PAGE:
Inhibition of cholesterol biosynthesis by a water-soluble garlic extract in primary cultures of rat hepatocytes.Arzneimittelforschung. 1991 Aug; 41(8):800-4.A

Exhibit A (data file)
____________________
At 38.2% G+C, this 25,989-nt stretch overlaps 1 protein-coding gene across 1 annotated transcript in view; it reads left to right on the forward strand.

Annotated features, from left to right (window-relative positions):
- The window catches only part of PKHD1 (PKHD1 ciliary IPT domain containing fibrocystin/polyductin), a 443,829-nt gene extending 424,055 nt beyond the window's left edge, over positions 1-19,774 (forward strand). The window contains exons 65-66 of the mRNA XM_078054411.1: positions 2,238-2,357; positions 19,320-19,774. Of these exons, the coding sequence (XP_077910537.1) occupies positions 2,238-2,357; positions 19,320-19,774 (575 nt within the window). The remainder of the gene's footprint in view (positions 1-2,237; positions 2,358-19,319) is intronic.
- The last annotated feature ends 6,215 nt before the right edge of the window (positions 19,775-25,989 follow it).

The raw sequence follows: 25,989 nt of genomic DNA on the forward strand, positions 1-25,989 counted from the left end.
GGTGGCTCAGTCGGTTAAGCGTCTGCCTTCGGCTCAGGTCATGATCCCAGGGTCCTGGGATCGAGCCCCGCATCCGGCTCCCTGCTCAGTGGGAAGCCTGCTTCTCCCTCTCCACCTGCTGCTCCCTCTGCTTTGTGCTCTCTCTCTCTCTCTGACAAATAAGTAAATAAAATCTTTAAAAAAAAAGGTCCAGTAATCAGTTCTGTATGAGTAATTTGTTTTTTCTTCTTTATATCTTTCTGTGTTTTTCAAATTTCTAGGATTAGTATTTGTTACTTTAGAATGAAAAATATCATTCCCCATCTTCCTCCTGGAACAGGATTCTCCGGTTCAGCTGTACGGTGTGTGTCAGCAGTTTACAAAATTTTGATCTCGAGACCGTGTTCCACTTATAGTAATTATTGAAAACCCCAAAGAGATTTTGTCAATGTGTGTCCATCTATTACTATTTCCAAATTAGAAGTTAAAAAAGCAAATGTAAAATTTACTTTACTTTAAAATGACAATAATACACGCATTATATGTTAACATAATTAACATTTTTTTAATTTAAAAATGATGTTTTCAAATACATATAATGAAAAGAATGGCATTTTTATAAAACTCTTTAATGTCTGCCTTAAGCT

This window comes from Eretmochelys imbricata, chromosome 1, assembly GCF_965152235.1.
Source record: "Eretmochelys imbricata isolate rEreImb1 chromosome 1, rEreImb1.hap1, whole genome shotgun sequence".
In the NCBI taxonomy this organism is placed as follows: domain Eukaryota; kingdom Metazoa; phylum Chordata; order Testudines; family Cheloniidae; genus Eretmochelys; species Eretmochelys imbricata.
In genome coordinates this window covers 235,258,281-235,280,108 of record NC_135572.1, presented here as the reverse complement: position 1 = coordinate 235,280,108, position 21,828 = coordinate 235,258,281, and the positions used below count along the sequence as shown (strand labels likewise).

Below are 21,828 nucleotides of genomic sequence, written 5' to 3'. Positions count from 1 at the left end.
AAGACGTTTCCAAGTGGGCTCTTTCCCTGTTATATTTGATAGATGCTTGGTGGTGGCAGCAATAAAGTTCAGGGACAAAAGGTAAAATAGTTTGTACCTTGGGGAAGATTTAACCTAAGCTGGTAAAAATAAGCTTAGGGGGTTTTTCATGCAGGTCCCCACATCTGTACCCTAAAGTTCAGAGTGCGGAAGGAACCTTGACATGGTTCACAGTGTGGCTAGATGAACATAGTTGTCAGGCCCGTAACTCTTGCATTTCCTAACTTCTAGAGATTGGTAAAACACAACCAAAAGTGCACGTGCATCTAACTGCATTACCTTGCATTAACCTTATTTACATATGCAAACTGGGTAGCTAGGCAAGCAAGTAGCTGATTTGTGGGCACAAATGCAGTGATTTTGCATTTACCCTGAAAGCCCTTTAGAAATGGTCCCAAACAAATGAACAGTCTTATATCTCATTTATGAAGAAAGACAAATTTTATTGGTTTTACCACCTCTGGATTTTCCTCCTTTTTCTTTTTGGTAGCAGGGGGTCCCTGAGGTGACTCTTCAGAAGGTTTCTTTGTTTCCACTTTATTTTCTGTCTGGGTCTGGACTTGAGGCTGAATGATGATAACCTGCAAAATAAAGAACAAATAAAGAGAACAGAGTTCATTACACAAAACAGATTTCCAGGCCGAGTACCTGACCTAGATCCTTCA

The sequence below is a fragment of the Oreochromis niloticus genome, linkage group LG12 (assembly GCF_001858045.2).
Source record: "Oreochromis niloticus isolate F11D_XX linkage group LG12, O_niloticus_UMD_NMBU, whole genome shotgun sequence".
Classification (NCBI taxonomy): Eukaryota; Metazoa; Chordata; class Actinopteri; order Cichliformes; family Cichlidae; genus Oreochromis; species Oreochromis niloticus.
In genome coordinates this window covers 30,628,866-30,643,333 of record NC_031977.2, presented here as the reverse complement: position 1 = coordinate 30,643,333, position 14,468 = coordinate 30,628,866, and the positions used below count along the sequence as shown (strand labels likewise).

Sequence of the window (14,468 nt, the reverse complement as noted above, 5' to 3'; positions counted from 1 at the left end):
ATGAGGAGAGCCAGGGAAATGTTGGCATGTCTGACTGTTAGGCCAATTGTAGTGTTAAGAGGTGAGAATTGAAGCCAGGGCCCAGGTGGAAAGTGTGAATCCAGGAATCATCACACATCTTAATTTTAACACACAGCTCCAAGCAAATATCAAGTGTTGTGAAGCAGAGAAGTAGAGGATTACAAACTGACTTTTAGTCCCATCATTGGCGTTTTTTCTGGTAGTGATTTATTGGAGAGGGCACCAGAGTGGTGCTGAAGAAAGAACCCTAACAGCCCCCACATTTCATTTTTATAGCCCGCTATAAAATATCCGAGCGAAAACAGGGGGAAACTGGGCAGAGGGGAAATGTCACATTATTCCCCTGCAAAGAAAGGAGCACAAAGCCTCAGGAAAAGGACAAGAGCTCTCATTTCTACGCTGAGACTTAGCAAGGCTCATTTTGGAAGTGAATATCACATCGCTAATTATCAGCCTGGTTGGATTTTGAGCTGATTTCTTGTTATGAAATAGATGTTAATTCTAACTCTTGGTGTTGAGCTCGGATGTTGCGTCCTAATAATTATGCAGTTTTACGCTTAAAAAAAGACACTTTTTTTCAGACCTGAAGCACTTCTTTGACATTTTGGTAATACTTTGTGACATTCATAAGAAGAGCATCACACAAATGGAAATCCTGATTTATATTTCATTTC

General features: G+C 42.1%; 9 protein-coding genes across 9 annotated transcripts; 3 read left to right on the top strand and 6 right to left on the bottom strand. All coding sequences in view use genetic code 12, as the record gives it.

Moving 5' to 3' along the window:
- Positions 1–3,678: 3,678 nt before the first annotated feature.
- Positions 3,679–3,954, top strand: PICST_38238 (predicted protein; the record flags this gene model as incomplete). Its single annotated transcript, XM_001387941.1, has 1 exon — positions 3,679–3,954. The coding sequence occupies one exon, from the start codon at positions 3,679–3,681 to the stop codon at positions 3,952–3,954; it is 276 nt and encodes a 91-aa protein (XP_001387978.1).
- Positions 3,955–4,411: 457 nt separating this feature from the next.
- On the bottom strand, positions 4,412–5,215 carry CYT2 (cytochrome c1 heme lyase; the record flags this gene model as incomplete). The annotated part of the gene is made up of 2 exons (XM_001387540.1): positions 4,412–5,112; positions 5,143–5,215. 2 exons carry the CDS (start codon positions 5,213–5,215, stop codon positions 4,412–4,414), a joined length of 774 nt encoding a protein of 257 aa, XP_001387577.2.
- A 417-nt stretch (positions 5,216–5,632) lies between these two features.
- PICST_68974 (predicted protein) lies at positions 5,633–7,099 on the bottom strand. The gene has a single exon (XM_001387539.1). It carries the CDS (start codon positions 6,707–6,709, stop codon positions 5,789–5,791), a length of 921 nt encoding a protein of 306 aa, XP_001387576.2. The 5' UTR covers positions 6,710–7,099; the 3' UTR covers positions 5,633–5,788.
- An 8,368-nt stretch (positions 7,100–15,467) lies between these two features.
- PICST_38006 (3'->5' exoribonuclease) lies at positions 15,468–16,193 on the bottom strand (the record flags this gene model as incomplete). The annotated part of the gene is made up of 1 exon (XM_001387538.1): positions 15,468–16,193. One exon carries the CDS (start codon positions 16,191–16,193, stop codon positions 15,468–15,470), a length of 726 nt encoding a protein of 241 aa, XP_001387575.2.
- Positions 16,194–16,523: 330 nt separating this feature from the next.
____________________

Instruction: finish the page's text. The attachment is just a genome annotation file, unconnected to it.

Cultured rat hepatocytes continually synthesize cholesterol form radiolabeled acetate during a 24 h incubation period and export it, presumably as VLDL (very low density lipoprotein) to the culture medium. Mevastatin inhibits cholesterol biosynthesis by 90%. Incubation of the cultures with water-soluble extracts of garlic powder (Kwai, Sapec) diminish cholesterol biosynthesis (20-25%) as well as its export into the medium (30-35%). The IC50-value is 90 micrograms/ml. Between about 0.25 and 10 mg/ml the average maximal inhibition amounts to about 23%. Cytotoxicity of the extracts is apparent at concentrations above 125 mg/ml only. Pure alliin alone, or after incubation with alliinase (conversion to allicin) in concentrations corresponding to its content in the extracts does not exert any inhibition. Replacement of 14C-acetate by 14C-mevalonate omits the inhibitory effect. The activity of HMGCoA (hydroxymethylglutaryl-CoA) reductase is significantly reduced by garlic extracts at 50 micrograms/ml. At higher concentrations fatty acid synthetase, cholesterol 7 alpha-hydroxylase and cholesterol acyltransferase are slightly inhibited. Fatty acid synthetase is the only one of these enzymes which is inhibited by alliin at very high concentrations. These results demonstrate that water-soluble garlic extracts diminish hepatic cholesterol biosynthesis, thus contributing to the reduction of blood cholesterol. The main target site seems to be HMGCoA-reductase. The actual active principle(s) is still unknown. Alliin, however, does not seem to be of major significance.